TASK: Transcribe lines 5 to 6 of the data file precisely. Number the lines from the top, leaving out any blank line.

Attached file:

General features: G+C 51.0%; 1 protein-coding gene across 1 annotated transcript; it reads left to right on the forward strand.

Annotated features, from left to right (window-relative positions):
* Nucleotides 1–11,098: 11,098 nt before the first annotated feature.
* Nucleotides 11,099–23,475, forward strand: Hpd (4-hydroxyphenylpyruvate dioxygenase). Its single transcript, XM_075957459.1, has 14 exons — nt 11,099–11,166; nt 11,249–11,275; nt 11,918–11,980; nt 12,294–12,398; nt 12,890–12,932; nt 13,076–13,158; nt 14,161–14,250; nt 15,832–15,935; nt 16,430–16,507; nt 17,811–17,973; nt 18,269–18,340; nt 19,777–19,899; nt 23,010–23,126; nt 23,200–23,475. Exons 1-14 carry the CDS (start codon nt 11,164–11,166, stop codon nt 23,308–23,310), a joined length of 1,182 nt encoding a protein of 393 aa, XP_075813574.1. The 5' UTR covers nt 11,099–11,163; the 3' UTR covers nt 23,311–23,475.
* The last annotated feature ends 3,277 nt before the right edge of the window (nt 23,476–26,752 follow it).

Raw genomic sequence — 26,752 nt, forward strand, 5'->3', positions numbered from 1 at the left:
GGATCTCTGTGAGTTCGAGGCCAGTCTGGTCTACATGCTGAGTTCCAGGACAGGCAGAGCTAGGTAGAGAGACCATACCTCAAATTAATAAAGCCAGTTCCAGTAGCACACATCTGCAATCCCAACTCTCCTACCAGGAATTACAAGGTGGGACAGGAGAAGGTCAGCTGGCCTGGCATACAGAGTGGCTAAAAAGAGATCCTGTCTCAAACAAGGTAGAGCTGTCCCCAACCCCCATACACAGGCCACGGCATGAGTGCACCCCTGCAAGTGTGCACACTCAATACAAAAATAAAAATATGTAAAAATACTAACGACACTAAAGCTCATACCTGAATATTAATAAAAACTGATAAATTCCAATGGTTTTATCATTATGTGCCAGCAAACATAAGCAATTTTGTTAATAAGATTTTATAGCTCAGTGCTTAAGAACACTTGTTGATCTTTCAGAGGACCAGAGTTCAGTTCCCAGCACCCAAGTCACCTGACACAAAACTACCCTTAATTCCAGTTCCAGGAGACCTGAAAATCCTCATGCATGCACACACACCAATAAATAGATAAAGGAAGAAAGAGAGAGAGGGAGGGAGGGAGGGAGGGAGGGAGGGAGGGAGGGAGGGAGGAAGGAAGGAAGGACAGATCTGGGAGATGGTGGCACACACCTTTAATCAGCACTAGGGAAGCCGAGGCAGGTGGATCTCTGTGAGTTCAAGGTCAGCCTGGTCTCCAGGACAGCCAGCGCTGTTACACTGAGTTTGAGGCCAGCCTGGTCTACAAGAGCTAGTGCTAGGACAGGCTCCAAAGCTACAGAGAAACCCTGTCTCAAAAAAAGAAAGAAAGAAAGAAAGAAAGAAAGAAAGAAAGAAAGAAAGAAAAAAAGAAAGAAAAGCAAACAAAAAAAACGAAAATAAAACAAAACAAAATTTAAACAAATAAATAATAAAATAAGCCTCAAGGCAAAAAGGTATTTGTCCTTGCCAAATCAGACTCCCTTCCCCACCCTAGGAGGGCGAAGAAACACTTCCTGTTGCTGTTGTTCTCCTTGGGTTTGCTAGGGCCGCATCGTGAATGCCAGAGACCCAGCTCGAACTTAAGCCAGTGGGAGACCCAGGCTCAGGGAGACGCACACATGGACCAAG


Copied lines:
* The last annotated feature ends 3,277 nt before the right edge of the window (nt 23,476–26,752 follow it).

Raw genomic sequence — 26,752 nt, forward strand, 5'->3', positions numbered from 1 at the left: